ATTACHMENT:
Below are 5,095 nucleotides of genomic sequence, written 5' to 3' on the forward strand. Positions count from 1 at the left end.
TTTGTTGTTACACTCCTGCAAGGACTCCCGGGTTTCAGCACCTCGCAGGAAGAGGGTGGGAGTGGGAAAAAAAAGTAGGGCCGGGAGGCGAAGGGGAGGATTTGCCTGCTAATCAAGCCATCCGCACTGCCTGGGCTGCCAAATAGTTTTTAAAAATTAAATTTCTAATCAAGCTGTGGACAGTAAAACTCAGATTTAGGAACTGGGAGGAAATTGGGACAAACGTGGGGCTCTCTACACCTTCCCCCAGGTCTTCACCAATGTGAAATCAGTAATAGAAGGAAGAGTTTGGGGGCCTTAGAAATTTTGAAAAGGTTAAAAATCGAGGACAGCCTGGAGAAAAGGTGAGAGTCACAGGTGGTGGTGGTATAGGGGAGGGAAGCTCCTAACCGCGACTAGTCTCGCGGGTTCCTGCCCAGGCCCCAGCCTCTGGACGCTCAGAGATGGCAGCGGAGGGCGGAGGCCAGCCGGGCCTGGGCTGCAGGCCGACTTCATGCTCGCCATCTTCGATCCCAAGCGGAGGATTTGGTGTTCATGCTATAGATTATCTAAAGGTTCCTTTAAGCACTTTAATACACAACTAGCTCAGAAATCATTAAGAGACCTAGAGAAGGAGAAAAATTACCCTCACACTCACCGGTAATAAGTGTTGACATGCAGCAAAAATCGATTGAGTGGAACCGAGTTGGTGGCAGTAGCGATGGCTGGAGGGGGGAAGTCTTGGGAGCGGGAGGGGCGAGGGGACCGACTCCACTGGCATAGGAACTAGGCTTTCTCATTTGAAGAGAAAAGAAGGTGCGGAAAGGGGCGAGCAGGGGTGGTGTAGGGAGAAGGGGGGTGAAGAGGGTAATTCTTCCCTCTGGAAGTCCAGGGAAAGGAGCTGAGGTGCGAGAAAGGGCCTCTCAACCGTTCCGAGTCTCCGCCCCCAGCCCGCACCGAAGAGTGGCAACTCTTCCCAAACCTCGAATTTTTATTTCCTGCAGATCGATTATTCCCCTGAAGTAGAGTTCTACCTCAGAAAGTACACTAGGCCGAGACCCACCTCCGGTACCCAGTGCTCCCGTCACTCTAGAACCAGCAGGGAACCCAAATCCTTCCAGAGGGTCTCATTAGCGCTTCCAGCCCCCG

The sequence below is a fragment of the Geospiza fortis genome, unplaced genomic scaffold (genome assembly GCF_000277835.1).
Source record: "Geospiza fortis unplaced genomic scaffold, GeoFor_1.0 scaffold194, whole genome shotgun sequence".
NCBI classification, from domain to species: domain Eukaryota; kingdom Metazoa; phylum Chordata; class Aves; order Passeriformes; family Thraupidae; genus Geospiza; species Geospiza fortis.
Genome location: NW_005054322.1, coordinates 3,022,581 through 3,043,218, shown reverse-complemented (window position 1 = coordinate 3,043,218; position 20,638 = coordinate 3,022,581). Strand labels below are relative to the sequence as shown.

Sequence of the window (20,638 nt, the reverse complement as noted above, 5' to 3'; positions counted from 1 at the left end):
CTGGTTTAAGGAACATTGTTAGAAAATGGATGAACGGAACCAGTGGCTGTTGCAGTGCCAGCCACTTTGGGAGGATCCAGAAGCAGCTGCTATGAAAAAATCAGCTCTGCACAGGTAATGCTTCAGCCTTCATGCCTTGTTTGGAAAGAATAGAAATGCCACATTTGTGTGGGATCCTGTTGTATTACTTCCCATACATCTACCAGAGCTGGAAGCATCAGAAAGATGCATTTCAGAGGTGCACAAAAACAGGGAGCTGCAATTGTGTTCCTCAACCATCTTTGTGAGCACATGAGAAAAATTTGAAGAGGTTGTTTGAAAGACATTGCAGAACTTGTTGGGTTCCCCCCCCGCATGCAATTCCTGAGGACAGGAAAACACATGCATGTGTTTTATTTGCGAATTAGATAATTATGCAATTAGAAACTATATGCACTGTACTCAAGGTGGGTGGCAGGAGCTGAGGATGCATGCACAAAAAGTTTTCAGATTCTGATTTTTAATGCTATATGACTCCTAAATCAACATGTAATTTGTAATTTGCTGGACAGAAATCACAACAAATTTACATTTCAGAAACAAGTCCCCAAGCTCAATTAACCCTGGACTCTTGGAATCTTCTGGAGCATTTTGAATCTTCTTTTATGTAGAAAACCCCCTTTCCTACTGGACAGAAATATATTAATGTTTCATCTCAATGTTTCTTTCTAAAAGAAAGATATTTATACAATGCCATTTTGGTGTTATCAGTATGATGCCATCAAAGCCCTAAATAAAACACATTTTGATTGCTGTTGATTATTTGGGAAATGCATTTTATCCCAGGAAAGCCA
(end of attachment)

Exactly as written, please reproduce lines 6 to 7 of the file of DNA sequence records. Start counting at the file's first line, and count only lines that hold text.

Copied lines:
Genome location: NW_005054322.1, coordinates 3,022,581 through 3,043,218, shown reverse-complemented (window position 1 = coordinate 3,043,218; position 20,638 = coordinate 3,022,581). Strand labels below are relative to the sequence as shown.

Sequence of the window (20,638 nt, the reverse complement as noted above, 5' to 3'; positions counted from 1 at the left end):